Speaking at Matchroom headquarters in Brentwood, where alongside new partner DAZN, plans for a three-week fight program were unveiled, Hearn added: “AJ knows how good Usyk is but he wants do a job on him because he also knows people aren’t sure he wins the fight and think he likes it.
“He’s been in four weeks of left-handed fighting in Sheffield and he’s gearing up for a big fight. We just hope that everywhere is open because we want to make Spurs 60-70,000.”
Prime Minister Boris Johnson on Monday announced a four-week delay before the end of coronavirus restrictions in England due to a new Delta variant, but Hearn does not expect this to have an impact on the fight of Joshua with Usyk.
That won’t affect Matchroom’s second installment of Fight Camp, which begins July 31 with Conor Benn putting his WBA continental title on the line against Mexican Adrian Granados.
Two more shows will take place in Brentwood on August 7-14, kicking off the historic new partnership with DAZN, the leading sports streaming platform.
A limited number of spectators will be able to catch the shows with Women’s World Champion Shannon Courtenay and heavyweight Joshua Buatsi in action alongside a number of other fighters from the Matchroom team.
Hearn is excited about the prospect of showing his talent to a wider global audience after a five-year agreement was reached with DAZN earlier this month to become Matchroom Boxing’s exclusive broadcast partner.
“We made a plan to take Conor Benn to the world title in five fights,” Hearn revealed.
“I think Granados is perfect. It’s a bit more difficult than Samuel Vargas, so I think he will go further in the fight and ask him a few questions.
“He always needs those types of fights and frankly when he hits the numbers he hits we don’t want to see him in a 50-50 fight yet. We want to see him prepared for that and that’s somebody. one that will benefit from the international calendar.
“I think he’s perfect for US shows, he speaks Spanish so I’d love to take him to Mexico and connect him with Canelo (Alvarez) and Eddie Reynoso on one of their shows.
“He can box in Spain, Australia where his old man is based, so I really see him as a future world star. He’s right up there in terms of audience.”
Two-weight world champion Katie Taylor, Buatsi and Lawrence Okolie are also expected to fight in America before the end of 2021.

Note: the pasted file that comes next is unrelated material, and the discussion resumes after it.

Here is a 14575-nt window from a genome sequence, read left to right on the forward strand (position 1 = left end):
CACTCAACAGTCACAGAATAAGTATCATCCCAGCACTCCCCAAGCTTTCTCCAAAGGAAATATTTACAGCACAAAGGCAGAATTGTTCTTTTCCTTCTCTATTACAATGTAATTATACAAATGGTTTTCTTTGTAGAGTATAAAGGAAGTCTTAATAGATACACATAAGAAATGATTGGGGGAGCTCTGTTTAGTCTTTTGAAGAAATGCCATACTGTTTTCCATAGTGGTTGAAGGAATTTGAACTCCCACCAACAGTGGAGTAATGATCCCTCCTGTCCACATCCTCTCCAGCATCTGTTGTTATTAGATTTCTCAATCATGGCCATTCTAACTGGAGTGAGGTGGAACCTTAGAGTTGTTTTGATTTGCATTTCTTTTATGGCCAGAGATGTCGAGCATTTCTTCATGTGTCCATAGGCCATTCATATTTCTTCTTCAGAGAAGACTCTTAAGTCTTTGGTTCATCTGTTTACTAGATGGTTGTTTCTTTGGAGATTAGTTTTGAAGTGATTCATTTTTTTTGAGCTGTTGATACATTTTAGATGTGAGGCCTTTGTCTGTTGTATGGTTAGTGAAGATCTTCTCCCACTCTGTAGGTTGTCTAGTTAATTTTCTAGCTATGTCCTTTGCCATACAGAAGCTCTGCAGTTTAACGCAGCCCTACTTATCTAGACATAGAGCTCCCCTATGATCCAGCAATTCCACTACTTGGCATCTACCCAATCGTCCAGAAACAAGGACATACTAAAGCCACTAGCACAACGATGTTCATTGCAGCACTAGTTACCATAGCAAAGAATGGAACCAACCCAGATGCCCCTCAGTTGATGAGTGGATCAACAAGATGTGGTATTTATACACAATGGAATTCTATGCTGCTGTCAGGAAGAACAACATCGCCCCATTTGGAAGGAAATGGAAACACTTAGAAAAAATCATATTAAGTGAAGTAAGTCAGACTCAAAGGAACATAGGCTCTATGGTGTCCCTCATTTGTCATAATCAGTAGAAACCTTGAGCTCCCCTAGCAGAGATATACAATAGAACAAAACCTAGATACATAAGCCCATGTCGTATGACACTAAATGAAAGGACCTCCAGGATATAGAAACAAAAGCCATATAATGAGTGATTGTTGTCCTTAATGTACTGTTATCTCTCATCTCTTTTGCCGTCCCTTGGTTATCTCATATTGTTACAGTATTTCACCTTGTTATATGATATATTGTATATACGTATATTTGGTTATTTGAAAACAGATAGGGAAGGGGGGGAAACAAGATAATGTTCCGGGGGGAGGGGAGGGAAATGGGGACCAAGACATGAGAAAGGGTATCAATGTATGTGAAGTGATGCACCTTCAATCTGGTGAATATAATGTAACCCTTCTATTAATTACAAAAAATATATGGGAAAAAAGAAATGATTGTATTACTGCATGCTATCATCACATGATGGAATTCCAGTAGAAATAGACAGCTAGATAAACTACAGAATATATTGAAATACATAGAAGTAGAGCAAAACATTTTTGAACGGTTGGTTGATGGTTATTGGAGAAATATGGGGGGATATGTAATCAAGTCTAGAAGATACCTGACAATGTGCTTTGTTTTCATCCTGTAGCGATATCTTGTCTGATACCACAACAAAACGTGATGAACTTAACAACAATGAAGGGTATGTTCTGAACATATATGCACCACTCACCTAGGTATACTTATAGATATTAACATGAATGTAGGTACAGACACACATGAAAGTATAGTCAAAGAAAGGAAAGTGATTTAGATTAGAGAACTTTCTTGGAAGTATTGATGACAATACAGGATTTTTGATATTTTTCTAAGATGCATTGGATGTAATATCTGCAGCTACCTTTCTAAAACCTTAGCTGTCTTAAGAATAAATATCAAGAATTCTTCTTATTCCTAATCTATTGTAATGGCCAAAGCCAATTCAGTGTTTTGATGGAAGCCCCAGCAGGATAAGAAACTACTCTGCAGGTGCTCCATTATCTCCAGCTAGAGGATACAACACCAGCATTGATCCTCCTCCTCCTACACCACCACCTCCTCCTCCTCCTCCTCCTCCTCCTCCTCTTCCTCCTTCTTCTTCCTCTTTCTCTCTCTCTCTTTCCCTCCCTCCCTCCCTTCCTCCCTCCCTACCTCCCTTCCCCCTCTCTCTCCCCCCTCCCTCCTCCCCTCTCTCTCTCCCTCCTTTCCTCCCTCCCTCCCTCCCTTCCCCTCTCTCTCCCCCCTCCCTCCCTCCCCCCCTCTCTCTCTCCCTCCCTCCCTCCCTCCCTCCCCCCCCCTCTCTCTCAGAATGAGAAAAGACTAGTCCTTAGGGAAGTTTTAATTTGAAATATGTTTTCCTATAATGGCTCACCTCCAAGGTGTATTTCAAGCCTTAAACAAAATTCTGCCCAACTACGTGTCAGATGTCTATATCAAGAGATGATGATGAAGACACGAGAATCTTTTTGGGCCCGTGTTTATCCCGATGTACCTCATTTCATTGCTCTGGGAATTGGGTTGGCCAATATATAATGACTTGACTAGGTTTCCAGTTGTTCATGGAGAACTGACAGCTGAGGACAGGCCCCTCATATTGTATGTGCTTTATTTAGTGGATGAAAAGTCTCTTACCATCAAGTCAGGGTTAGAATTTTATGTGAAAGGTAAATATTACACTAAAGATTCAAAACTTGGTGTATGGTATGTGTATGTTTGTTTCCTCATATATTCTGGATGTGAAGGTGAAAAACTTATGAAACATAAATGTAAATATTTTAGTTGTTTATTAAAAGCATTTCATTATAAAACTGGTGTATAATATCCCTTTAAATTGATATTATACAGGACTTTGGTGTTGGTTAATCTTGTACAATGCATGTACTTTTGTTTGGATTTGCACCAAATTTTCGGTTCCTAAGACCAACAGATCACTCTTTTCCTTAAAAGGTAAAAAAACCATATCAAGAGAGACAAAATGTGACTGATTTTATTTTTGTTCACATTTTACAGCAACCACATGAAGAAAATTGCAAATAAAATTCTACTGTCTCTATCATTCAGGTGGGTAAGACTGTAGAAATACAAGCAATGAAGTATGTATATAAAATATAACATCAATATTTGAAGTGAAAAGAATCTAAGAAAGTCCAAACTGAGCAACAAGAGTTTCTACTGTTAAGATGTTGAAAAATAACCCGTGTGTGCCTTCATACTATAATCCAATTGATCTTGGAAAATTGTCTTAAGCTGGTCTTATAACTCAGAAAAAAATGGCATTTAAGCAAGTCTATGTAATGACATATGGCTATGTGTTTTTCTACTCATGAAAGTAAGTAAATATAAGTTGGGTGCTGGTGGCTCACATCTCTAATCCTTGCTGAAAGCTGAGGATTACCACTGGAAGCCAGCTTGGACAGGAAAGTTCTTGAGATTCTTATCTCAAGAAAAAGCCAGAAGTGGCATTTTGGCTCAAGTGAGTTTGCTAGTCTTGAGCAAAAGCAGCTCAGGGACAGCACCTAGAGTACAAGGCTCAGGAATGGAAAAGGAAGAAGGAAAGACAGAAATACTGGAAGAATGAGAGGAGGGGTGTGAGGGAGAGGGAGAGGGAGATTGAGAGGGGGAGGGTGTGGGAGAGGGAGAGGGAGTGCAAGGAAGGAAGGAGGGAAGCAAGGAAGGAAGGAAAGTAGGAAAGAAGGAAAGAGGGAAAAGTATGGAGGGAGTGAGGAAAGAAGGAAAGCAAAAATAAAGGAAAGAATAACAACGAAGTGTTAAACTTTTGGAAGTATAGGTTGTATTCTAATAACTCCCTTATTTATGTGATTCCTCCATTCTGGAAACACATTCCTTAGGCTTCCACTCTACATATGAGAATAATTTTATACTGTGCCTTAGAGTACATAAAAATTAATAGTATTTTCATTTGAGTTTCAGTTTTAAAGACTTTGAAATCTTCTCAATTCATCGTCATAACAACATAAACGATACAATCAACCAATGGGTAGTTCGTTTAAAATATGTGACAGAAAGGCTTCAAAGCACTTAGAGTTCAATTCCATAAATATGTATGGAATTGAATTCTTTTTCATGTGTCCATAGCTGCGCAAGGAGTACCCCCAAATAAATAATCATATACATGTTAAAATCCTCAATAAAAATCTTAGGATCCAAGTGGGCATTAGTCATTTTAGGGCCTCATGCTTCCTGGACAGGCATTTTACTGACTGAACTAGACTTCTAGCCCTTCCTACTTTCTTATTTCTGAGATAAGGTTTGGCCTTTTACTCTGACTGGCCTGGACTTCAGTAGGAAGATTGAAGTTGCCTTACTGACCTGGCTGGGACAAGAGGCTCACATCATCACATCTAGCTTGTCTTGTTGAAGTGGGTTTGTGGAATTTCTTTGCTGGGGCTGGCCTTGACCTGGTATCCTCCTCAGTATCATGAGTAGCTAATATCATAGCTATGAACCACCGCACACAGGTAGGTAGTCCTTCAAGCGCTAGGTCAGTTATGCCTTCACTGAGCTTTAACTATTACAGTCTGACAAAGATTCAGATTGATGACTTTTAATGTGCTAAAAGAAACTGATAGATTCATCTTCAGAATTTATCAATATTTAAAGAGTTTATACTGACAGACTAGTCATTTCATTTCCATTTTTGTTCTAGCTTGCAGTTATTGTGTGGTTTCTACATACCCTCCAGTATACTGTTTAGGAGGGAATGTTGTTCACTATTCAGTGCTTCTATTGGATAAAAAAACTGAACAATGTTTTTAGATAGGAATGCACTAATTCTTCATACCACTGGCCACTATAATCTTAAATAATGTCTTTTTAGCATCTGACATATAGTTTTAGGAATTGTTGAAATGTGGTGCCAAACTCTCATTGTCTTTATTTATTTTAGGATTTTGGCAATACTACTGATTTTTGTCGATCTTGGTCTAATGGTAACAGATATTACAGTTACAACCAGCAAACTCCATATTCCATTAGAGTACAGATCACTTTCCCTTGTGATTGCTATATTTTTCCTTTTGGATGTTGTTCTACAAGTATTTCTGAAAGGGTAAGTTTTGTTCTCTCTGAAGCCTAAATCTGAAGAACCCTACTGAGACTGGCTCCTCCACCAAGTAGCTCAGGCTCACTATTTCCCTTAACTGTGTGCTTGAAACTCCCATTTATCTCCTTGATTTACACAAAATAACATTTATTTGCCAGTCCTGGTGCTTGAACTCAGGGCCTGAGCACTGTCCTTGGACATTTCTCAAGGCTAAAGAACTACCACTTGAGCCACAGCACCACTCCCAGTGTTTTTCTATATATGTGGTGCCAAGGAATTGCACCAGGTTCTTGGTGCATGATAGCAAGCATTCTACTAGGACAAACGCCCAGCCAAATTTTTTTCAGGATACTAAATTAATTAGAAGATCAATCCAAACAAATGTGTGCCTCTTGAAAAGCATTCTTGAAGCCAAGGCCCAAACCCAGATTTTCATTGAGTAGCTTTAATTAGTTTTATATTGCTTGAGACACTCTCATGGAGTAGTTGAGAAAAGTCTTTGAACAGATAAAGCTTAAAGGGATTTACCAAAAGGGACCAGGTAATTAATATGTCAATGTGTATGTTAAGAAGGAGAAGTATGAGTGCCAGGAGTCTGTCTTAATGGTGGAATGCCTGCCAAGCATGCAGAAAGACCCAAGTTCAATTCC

Meanwhile, Saul ‘Canelo’ Alvarez, who recently made a deal to be promoted by Hearn, is set to return to the ring on September 11 – the 20th anniversary of the September 11 attacks – in America with DAZN set to broadcast the fight and a number of tributes planned to mark the occasion.
COMMENT: Greatest fight in British boxing history is not dead yet
By Gareth A Davies
It’s not hard to see why Anthony Joshua thinks the fight with Tyson Fury will never happen. He spent the first part of this year preparing for the fight of his life that could have made him the undisputed world heavyweight champion. All year round, he would have watched the competition, perfected his movements and mentally prepared himself piece by piece.
The victory and fame would have also earned him a career record £ 70million, or more according to pay-per-view figures. At the same time, it would have given him the opportunity to silence many skeptics, including The Ring Magazine, which places Fury as the No.1 heavyweight.
Joshua’s thoughts about this year would have been to settle the debate once and for all. So, following the refereeing ruling that Fury is scheduled to take on Deontay Wilder for the third time, it’s no big shock that Joshua took to Twitter to attack Fury. His anger had to be directed somewhere, and it was directed at the man he had prepared himself for.
Conversely, however, there’s no way Fury wouldn’t want the fight with Joshua to continue. The promoters might be playing an overall chess match here, but why wouldn’t Fury want to fight Joshua? Why wouldn’t he want the prospect of entering it as a favorite, with the ability to unify all belts, and also have the biggest payday of his life?
The biggest fight in British boxing history is not over yet. But Joshua must now defeat Ukrainian Oleksandr Usyk on September 25, at the Tottenham Hotspur Stadium, to retain his title belts, and Fury must defeat Wilder to retain the WBC title on July 24. The two British fighters will earn a third of the purse they might have been waiting for in the late Dust Up In the Dunes in Saudi Arabia.
Given the two-month gap between fights, the big question is how the teams fare in a renegotiation if they both win. Money speaks, however, and despite the war of words and slurs that come and go between Hearn and US Fury promoter Bob Arum, there is hope that the Joshua-Fury fight can happen. The trashy talk on both sides can get insidious at times, but if the two fighters both claim the prizes in Las Vegas and London – two tough fights – the merry-go-round will start again.